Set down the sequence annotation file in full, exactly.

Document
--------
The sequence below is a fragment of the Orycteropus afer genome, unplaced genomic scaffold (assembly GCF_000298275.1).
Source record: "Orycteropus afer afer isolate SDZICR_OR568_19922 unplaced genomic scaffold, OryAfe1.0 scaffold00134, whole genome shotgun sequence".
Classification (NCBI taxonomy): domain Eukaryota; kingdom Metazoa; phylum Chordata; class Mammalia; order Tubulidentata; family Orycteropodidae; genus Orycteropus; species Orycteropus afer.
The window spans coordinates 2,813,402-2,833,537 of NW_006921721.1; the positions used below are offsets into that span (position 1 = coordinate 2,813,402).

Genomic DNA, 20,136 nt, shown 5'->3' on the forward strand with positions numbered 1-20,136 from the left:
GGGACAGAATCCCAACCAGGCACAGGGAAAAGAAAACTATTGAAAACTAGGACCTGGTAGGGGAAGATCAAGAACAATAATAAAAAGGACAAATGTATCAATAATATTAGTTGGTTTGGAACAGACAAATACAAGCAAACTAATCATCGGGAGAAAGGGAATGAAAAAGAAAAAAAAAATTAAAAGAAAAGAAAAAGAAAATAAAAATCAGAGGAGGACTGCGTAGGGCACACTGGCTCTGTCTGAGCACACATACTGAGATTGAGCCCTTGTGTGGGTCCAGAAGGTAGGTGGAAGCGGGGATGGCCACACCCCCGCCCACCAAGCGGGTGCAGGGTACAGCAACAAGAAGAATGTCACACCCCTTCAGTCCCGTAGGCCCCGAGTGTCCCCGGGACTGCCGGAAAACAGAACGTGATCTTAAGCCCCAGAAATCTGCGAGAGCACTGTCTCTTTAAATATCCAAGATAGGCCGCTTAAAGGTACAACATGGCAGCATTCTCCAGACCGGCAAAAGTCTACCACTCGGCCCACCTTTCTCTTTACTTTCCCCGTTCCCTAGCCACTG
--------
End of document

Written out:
The sequence below is a fragment of the Orycteropus afer genome, unplaced genomic scaffold (assembly GCF_000298275.1).
Source record: "Orycteropus afer afer isolate SDZICR_OR568_19922 unplaced genomic scaffold, OryAfe1.0 scaffold00134, whole genome shotgun sequence".
Classification (NCBI taxonomy): domain Eukaryota; kingdom Metazoa; phylum Chordata; class Mammalia; order Tubulidentata; family Orycteropodidae; genus Orycteropus; species Orycteropus afer.
The window spans coordinates 2,813,402-2,833,537 of NW_006921721.1; the positions used below are offsets into that span (position 1 = coordinate 2,813,402).

Genomic DNA, 20,136 nt, shown 5'->3' on the forward strand with positions numbered 1-20,136 from the left:
GGGACAGAATCCCAACCAGGCACAGGGAAAAGAAAACTATTGAAAACTAGGACCTGGTAGGGGAAGATCAAGAACAATAATAAAAAGGACAAATGTATCAATAATATTAGTTGGTTTGGAACAGACAAATACAAGCAAACTAATCATCGGGAGAAAGGGAATGAAAAAGAAAAAAAAAATTAAAAGAAAAGAAAAAGAAAATAAAAATCAGAGGAGGACTGCGTAGGGCACACTGGCTCTGTCTGAGCACACATACTGAGATTGAGCCCTTGTGTGGGTCCAGAAGGTAGGTGGAAGCGGGGATGGCCACACCCCCGCCCACCAAGCGGGTGCAGGGTACAGCAACAAGAAGAATGTCACACCCCTTCAGTCCCGTAGGCCCCGAGTGTCCCCGGGACTGCCGGAAAACAGAACGTGATCTTAAGCCCCAGAAATCTGCGAGAGCACTGTCTCTTTAAATATCCAAGATAGGCCGCTTAAAGGTACAACATGGCAGCATTCTCCAGACCGGCAAAAGTCTACCACTCGGCCCACCTTTCTCTTTACTTTCCCCGTTCCCTAGCCACTG